The objective of this study is to assess the maternal–fetal attachment (MFA) in six blind pregnant women by means three-dimensional (3D) physical models from 3D ultrasound and magnetic resonance imaging (MRI) scan data.METHOD AND MATERIALS
We performed a prospective observational cross-sectional study with six blind pregnant women who performed 3D ultrasound and MRI exams to build 3D physical models for their fetuses. The MFA was assessed quantitatively by means a questionnaire of three questions, each one with a score ranging from 0 to 3. We considered MFA values > 7 to each pregnant woman. The descriptive data were expressed by mean ± standard deviation (SD). The pregnant women were included to this study after providing informed consent.RESULTS
The mean (±SD) maternal age was 32 ± 2.7 years. The mean gestational age at 3DUS and MRI exams were 23.1 ± 3.7 and 21.3 ± 0.9 weeks, respectively. The mean of gestational age at delivery was 36.5 ± 4.7 weeks and all of them were cesarean sections. The mean newborn weight was 2615.8 ± 871.9 g and the gender was 50% both female and male. The MFA was quantitatively observed in all pregnant women, with maximum value (9) in all of them.CONCLUSION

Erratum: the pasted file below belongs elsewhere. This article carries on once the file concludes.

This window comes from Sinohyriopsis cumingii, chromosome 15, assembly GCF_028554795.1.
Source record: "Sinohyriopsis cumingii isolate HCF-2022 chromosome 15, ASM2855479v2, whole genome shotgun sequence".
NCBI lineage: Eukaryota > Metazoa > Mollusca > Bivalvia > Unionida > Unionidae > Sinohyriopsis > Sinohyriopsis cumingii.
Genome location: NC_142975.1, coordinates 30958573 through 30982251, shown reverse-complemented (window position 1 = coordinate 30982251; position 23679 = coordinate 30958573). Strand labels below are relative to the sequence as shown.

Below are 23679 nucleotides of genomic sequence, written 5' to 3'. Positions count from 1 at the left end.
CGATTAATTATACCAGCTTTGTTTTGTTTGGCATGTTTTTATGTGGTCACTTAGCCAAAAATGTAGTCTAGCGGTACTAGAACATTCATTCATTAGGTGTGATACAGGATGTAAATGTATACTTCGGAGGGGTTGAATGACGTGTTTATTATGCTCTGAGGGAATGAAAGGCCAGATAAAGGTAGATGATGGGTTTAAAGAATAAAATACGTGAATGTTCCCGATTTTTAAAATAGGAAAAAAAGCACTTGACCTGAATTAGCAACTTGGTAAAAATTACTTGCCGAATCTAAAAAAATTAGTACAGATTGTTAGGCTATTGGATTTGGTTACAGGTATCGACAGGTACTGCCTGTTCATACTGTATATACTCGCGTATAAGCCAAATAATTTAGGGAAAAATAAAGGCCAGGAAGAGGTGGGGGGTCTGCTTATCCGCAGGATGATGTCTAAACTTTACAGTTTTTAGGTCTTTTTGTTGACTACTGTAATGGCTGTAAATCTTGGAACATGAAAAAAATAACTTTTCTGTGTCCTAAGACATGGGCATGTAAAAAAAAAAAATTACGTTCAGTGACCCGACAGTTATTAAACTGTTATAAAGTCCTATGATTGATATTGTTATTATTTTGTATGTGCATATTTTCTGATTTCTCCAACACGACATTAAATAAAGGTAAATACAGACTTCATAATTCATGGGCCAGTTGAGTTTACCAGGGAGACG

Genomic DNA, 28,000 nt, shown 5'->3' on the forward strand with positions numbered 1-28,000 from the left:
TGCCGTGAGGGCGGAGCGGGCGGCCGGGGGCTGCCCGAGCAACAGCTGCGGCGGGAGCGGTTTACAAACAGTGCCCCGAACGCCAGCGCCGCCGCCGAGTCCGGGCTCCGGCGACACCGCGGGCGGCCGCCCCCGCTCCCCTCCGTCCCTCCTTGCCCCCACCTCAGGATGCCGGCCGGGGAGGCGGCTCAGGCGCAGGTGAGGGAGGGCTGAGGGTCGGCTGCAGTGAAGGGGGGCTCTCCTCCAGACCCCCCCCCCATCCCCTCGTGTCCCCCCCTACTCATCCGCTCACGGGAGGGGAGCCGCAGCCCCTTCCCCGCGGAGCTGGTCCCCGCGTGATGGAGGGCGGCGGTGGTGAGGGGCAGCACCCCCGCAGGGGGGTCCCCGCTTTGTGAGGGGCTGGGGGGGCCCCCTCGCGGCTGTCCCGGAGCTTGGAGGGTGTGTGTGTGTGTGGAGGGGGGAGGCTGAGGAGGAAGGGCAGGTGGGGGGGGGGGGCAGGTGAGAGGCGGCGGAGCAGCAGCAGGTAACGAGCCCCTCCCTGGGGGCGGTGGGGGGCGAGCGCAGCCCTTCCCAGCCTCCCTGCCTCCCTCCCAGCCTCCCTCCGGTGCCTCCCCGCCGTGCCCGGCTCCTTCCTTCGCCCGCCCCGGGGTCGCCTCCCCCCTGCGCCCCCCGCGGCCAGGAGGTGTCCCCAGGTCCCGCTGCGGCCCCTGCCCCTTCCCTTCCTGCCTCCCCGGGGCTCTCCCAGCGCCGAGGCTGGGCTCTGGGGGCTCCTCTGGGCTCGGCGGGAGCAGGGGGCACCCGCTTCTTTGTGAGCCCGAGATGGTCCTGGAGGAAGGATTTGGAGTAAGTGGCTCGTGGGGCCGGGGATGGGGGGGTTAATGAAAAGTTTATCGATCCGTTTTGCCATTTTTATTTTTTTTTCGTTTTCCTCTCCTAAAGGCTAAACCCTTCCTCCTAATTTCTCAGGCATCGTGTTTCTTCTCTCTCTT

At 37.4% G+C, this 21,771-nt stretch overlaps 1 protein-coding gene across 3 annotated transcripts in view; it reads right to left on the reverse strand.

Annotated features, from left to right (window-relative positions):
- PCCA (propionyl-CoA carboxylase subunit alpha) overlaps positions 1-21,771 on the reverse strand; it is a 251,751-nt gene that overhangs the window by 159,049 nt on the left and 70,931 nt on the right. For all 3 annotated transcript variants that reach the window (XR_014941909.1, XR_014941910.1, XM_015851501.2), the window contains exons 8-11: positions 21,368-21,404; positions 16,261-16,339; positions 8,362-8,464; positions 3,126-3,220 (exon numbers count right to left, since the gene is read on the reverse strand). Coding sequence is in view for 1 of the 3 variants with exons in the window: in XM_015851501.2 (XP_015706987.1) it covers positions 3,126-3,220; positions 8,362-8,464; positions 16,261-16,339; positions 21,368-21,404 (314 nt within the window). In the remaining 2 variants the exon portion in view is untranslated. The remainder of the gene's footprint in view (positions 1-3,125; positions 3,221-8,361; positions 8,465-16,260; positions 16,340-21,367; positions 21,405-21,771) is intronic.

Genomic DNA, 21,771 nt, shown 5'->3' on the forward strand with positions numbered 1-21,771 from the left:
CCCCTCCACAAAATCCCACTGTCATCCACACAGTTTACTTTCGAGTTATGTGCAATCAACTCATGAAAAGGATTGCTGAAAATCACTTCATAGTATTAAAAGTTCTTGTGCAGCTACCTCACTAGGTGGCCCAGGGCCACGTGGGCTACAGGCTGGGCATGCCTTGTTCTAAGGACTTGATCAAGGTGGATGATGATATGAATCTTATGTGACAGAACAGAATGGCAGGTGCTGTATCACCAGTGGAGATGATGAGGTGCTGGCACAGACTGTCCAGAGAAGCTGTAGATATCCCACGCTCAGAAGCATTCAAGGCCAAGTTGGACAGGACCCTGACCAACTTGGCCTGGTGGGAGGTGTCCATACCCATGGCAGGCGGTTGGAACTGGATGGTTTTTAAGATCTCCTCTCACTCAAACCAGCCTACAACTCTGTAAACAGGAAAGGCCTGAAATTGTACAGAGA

The MFA was quantitatively observed in all blind pregnant women using 3D physical models.CLINICAL RELEVANCE/APPLICATION
The three-dimensional (3D) physical models from 3D ultrasound and magnetic resonance imaging (MRI) scan data were designed to improve the maternal–fetal attachment (MFA) in blind pregnant women.The techniques described in this study can be applied at different stages of pregnancy and constitute an innovative contribution to research on fetal abnormalities. We believe that physical models will help in the tactile and interactive study of complex abnormalities in multiple disciplines. They may also be useful for prospective parents because a 3D physical model with the characteristics of the fetus should allow a more direct emotional connection to their unborn child.